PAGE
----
|Title||Invisible Men: An Anthology from the Westminster Menswear Archive|
|Authors||Groves Andrew and Sprecher, D.|
Fashion today is doing something that has never been done before: it is going for information and inspiration to the street and to the sports field. Perhaps it is the workman in his boiler suit, the garage mechanic, the welder on the building site, or the footballer who can provide the ‘look’ for our present-day needs.
Invisible Men displays over 180 garments exclusively drawn from the Westminster Menswear Archive. It covers the last 120 years of mostly British menswear organised into twelve thematic sections. It explores the design language of menswear by presenting designer garments alongside military, functional and utilitarian outfits.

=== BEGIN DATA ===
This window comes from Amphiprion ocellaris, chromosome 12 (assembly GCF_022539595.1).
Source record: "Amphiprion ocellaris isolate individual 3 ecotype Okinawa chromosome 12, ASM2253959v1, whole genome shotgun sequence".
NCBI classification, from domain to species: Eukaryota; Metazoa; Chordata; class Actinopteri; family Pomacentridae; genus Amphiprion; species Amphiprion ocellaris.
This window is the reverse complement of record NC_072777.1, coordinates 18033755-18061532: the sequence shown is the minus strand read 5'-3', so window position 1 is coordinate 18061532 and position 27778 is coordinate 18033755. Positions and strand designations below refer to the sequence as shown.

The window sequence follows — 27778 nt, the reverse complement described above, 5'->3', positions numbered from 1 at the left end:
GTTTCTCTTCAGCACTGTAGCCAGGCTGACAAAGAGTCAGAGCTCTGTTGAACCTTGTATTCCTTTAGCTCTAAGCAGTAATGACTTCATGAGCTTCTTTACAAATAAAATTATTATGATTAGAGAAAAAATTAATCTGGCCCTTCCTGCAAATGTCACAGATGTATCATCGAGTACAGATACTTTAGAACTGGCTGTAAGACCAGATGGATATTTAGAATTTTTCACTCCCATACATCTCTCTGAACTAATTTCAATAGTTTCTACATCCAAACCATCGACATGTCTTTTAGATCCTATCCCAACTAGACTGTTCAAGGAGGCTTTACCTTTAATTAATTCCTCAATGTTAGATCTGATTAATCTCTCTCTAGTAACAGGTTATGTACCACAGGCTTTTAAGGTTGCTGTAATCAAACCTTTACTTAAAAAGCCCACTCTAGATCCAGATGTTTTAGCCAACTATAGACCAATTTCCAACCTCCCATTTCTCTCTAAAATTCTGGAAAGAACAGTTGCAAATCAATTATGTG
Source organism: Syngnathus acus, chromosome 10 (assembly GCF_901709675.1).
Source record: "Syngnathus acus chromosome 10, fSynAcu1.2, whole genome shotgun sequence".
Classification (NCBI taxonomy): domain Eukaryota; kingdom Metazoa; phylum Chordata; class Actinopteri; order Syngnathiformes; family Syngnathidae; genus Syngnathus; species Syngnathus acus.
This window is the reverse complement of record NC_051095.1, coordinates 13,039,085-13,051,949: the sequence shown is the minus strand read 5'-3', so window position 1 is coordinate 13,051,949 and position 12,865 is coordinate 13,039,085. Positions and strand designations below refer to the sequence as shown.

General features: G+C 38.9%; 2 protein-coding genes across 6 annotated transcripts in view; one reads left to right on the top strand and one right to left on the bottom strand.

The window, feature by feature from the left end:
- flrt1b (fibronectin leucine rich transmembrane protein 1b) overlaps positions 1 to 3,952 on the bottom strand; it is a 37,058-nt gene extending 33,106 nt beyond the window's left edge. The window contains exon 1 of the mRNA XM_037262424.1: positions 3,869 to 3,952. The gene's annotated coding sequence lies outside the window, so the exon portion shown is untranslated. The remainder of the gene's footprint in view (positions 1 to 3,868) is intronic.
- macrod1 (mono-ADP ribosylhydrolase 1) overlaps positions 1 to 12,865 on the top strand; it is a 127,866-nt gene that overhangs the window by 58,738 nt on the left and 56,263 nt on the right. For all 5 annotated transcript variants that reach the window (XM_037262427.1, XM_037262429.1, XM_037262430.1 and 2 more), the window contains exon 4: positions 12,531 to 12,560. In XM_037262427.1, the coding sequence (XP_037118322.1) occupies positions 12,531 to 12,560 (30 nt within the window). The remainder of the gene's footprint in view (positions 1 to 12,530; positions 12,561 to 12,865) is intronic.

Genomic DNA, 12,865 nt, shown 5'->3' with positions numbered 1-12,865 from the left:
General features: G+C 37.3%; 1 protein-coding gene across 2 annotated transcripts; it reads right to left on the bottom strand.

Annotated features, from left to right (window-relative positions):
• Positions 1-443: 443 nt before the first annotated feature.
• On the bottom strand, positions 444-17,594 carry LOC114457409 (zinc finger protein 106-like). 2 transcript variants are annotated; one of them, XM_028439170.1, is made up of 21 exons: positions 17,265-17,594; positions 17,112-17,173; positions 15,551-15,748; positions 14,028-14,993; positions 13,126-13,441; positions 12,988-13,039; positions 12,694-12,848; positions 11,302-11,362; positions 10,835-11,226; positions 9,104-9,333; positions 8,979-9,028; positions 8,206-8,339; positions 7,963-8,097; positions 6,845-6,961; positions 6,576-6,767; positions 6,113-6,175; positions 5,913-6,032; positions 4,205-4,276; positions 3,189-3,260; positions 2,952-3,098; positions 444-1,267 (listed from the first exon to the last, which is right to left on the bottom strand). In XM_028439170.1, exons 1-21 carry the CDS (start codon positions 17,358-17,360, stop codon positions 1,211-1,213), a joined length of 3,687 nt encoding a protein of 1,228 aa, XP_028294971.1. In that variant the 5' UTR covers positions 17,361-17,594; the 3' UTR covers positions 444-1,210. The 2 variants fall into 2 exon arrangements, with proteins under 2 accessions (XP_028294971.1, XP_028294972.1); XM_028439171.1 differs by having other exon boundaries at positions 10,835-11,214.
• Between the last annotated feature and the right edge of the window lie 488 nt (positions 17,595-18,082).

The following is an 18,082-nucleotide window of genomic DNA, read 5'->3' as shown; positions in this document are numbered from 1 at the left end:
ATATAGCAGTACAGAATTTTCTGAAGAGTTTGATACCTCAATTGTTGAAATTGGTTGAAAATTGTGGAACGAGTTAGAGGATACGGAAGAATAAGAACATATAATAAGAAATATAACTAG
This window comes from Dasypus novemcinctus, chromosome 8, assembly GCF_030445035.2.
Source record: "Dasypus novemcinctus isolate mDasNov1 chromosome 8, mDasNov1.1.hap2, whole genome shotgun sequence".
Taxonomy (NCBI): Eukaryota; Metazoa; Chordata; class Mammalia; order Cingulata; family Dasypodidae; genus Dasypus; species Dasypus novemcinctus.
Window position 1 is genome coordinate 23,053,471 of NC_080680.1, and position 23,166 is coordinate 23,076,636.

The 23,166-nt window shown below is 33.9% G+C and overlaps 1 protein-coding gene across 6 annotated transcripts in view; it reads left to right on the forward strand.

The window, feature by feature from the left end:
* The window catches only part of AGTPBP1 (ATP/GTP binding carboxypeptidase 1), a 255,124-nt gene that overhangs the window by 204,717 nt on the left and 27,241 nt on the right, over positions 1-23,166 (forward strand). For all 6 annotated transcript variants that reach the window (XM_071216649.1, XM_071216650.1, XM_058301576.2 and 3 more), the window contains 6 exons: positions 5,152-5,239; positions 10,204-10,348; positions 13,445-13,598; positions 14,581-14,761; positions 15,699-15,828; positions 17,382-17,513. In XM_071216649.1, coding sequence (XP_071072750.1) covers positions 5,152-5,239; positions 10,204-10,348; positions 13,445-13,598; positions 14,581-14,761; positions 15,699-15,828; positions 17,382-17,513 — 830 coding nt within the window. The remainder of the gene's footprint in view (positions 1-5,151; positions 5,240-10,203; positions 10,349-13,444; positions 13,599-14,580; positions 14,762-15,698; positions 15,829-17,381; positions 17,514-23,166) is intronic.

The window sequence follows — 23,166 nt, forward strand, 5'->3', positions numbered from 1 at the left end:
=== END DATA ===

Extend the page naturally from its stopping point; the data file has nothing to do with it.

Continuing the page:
The replication of archetypal functional garments intended for specific industrial, technical or military use dominates menswear design. The exhibition illustrates how designers have disrupted these conventions through minimal, yet significant modifications to produce outcomes that both replicate and subvert their source material. The endless replication, appropriation and interpretation has meant that the original meaning and function has faded through each reiteration.
Through this approach, the language of menswear has developed an almost fetishistic appreciation of the working man in all his heroic iterations. Designs constantly reference the clothing of seafarers, soldiers, athletes, firefighters, road workers, and explorers.
This design strategy has largely allowed men and what they wear to avoid scrutiny. These garments have remained largely invisible within fashion exhibitions in favour of presenting menswear primarily as the story of the dandy or the peacock male.
This exhibition aims to shine a light on these invisible men.